Wetzstein, Germany:
Linking Eddy-Covariance Data and FORMIND for a monocultural forest

Eddy-Covariance tower at Wetzstein (image provided by MPI BGC Jena)

Eddy-Covariance tower at Wetzstein
(image provided by MPI BGC Jena)

Forests are important sources or sinks of atmospheric CO2. While carbon flux data from eddy covariance are commonly available in half-hourly time steps, forest gap models describe the exchange of carbon with the atmosphere on much larger time scales such as years in order to display slow succession processes.

Modelling the carbon fluxes for the spruce forest Wetzstein, Germany, is a first step within an integrated project between the Department Computational Hydrosystems and the Department of Ecological Modelling. The aim of the project is to find out how to use the meassured Eddy-Covariance data in our individual-based forest gap model FORMIND. A special focus lies on the functional relationships and parameter values that describe the effect of climate variables on productivity.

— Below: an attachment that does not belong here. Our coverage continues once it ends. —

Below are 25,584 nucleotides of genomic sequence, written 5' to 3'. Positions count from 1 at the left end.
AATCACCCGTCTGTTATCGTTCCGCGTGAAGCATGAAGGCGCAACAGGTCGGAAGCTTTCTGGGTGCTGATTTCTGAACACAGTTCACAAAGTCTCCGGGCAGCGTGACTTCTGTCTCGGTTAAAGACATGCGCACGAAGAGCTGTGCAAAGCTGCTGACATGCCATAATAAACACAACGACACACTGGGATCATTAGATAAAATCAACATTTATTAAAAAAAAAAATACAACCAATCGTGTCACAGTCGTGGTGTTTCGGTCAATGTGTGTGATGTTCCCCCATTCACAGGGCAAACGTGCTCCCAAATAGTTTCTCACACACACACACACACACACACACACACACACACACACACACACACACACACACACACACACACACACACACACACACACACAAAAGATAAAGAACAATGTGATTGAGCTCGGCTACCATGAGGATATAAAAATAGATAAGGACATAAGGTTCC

Visualisation of the forest model FORMIND for a monoculture

Visualisation of the forest model FORMIND for a monoculture

The spruce forest at the Wetzstein is a monoculture and therefore serves as a simple testcase. The FORMIND model uses functional relationships on an individual level, whereas the EC-method measures eco-physiological responses at the ecosystem level. However, we assume that in homogeneous stands as in our study, functional relationships for both methods are comparable. Once FORMIND was applied on the testcase Wetzstein, the model will be adopted to the complex environment of the Amazon, which has the largest carbon turnover globally.

Contact: Edna Rödig